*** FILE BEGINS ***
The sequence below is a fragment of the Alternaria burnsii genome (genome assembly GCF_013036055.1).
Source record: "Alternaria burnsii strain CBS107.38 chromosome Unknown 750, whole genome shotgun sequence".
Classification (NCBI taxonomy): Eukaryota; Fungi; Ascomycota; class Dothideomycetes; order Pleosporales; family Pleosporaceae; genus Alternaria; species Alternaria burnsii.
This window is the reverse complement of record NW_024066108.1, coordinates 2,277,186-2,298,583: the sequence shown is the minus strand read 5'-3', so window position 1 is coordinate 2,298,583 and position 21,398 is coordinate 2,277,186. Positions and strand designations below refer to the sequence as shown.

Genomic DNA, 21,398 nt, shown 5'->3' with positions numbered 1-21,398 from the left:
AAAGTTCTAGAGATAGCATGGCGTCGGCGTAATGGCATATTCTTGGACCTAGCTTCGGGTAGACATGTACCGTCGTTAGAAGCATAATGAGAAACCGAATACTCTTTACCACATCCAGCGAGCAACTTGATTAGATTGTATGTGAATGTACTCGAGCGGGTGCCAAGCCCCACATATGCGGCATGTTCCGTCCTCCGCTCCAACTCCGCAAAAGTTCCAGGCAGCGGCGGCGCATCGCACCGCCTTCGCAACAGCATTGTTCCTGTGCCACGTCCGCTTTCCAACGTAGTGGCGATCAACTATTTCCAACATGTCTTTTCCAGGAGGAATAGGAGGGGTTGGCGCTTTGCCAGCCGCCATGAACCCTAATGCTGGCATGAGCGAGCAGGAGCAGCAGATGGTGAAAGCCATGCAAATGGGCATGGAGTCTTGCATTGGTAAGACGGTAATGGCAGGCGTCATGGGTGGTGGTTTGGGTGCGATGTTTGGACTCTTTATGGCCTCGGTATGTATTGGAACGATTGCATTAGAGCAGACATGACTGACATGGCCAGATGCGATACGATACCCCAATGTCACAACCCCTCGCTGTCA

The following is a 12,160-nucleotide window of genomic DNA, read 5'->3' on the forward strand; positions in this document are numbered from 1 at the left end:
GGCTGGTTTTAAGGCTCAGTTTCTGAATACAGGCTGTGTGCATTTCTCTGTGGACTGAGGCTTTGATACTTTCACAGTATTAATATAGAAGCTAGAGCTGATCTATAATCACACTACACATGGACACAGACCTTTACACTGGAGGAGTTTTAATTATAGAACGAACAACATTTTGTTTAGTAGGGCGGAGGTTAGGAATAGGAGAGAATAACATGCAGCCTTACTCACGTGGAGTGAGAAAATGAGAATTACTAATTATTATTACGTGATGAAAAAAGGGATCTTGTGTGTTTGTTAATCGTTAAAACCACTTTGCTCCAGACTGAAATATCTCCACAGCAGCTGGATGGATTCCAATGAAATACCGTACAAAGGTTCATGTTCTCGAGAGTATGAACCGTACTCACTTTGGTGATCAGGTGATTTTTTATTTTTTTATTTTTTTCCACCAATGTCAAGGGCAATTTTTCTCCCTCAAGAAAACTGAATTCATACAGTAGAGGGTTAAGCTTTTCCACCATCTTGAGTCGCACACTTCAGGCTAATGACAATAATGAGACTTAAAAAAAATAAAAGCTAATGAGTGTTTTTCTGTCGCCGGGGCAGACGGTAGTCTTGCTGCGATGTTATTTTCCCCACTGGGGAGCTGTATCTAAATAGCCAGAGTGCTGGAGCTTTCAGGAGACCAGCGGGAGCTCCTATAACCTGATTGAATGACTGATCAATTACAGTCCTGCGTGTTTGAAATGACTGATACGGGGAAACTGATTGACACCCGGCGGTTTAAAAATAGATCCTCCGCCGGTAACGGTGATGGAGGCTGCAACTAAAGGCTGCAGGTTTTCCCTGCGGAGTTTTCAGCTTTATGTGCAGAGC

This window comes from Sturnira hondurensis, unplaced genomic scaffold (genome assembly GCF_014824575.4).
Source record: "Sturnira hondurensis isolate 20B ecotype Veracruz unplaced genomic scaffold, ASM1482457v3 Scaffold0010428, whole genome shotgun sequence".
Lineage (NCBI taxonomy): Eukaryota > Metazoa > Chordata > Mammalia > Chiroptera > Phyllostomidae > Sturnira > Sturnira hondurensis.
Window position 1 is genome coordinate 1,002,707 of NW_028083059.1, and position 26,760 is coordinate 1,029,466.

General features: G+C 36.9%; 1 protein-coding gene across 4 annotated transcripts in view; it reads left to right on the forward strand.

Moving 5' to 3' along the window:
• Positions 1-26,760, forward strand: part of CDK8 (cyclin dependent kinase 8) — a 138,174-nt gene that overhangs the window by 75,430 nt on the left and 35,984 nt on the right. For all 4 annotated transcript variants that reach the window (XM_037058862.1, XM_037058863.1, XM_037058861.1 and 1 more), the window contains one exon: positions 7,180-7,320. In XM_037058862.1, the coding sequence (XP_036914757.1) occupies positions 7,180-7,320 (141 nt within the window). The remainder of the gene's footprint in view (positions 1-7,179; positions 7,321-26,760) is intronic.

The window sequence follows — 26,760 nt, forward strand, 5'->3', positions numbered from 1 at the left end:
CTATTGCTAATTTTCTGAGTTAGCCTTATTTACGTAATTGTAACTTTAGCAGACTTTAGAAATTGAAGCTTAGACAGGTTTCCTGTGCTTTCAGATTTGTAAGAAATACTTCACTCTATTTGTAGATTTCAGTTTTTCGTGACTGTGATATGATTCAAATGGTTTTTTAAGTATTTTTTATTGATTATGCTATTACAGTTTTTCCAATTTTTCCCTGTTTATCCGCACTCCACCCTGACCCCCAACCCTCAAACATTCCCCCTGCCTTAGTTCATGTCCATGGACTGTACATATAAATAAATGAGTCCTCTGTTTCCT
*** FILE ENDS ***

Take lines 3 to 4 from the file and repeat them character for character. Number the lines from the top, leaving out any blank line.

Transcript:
Classification (NCBI taxonomy): Eukaryota; Fungi; Ascomycota; class Dothideomycetes; order Pleosporales; family Pleosporaceae; genus Alternaria; species Alternaria burnsii.
This window is the reverse complement of record NW_024066108.1, coordinates 2,277,186-2,298,583: the sequence shown is the minus strand read 5'-3', so window position 1 is coordinate 2,298,583 and position 21,398 is coordinate 2,277,186. Positions and strand designations below refer to the sequence as shown.